Augusta, Ga. -- For most of us, fireworks are a fun way to celebrate the Fourth of July. But every year, thousands of children and adults head to the emergency room with injuries, most of them burns, usually to the hands, eyes, head and face.
For safety's sake, the American Academy of Pediatrics recommends that children and adults avoid lighting fireworks at home and instead attend public fireworks displays to celebrate the Fourth. However, if you choose to use fireworks, it's important that you know the risks and the precautions to take to help keep you safe.
Know the Risks
- Fireworks are explosives, not a toy.
- Fireworks can result in severe burns, scars and disfigurement that can last a lifetime.
- Fireworks that are often thought to be safe, such as sparklers, can reach temperatures above 1,000 degrees Fahrenheit, and can burn users and bystanders.
- In 2002, the U.S. Consumer Product Safety Commission examined fireworks-related injuries around the Fourth of July, and found that an estimated 5,700 people were treated in ERs from June 21 to July 21. Half were children younger than 15. A total of 8,800 were treated in that year.
- According to the USCPSC, sparklers cause the greatest number of injuries, with children ages 5 to 14 being injured by sparklers more than any other type of fireworks.
- In 1997, according to the AAP, fireworks set off 20,100 fires, causing $22.7 million dollars in property damage. Fireworks cause more fires on the Fourth of July than all other causes of fire combined.
- Of all fireworks injuries, 40 percent involve the hands, 20 percent involve the eyes and 20 percent involve the face and head, says the AAP. One-third of all eye injuries result in permanent blindness.
- Always read and follow label directions.
- Always have water handy (a garden hose and a bucket).
- Adults should supervise the lighting of all fireworks. Children should not play with or ignite fireworks.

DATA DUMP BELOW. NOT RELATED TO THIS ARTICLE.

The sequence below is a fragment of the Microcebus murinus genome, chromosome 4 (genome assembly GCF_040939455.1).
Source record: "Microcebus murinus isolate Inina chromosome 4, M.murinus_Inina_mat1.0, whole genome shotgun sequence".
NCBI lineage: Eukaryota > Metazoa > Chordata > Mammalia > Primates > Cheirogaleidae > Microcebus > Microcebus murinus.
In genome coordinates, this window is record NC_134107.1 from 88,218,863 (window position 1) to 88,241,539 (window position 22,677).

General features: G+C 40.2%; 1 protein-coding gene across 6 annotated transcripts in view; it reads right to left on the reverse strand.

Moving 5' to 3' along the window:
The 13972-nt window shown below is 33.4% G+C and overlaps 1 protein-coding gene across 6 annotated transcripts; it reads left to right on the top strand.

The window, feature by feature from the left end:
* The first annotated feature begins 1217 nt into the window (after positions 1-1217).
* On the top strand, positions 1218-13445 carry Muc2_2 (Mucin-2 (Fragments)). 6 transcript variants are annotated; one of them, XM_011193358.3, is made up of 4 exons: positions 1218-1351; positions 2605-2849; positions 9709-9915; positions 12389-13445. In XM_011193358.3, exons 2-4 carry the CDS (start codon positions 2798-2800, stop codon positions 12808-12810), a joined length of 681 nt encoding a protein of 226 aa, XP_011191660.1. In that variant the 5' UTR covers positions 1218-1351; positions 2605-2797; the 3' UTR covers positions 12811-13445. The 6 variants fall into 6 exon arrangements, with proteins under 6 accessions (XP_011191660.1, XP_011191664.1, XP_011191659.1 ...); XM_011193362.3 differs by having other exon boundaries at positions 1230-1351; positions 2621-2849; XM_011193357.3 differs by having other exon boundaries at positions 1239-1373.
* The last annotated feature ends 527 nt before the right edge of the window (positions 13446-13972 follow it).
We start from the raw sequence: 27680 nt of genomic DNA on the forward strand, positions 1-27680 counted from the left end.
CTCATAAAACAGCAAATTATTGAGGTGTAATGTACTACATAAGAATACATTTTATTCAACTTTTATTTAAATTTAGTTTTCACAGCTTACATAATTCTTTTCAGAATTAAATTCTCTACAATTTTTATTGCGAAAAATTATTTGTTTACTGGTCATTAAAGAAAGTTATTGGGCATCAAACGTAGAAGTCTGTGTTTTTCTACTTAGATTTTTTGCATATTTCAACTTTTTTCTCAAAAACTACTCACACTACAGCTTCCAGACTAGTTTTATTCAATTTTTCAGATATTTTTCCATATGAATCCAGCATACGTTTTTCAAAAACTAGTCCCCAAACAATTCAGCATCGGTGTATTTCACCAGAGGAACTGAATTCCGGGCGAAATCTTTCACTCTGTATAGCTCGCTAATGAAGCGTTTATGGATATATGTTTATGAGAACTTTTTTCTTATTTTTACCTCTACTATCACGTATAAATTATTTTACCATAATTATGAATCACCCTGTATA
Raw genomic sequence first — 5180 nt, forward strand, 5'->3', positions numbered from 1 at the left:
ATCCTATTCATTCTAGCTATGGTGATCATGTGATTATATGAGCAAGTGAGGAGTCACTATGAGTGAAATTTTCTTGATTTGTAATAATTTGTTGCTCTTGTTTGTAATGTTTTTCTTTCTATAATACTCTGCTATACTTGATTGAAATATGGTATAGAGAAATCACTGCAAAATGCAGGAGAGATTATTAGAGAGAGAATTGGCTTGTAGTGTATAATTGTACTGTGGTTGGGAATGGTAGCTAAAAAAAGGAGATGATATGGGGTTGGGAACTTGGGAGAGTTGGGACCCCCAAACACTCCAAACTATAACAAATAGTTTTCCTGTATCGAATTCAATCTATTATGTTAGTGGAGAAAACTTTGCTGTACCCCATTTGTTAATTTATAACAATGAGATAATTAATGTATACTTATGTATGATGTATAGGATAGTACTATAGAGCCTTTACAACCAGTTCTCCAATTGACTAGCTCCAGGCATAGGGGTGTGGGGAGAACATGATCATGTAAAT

- Buy from reliable sellers and stay away from illegal explosives. Never make your own fireworks.
- Use outdoors only, on a smooth, flat surface away from the house, leaves or other flammable materials.
- Light only one firework at a time. The shooter should always wear eye protection and never have any part of the body over the firework. After lighting, get out of range and stay alert.
- Never re-light a "dud" firework. Wait 15 to 20 minutes and then soak it in a bucket of water and dispose of it.
- If necessary, store fireworks in a cool, dry place.
- Avoid shooting off fireworks in a large crowd, and make sure others are out of range. Never throw or point fireworks at other people.
- Never carry fireworks in your pocket.
- Never shoot fireworks in metal or glass containers.
- When attending public displays, stay behind the safety barriers. The best view of fireworks is actually about a quarter of a mile or more from the firing site.
- Pets have very sensitive ears, and the booms and bangs associated with a fireworks display can be quite uncomfortable and painful-particularly to dogs-so leave pets at home.
Remember, fireworks are not a toy and can cause serious injury and property damage. Public fireworks displays managed by professionals are a wonderful choice to celebrate this holiday. But if you must use them at home, be aware of the risks and take care to keep your family and friends safe this Fourth of July.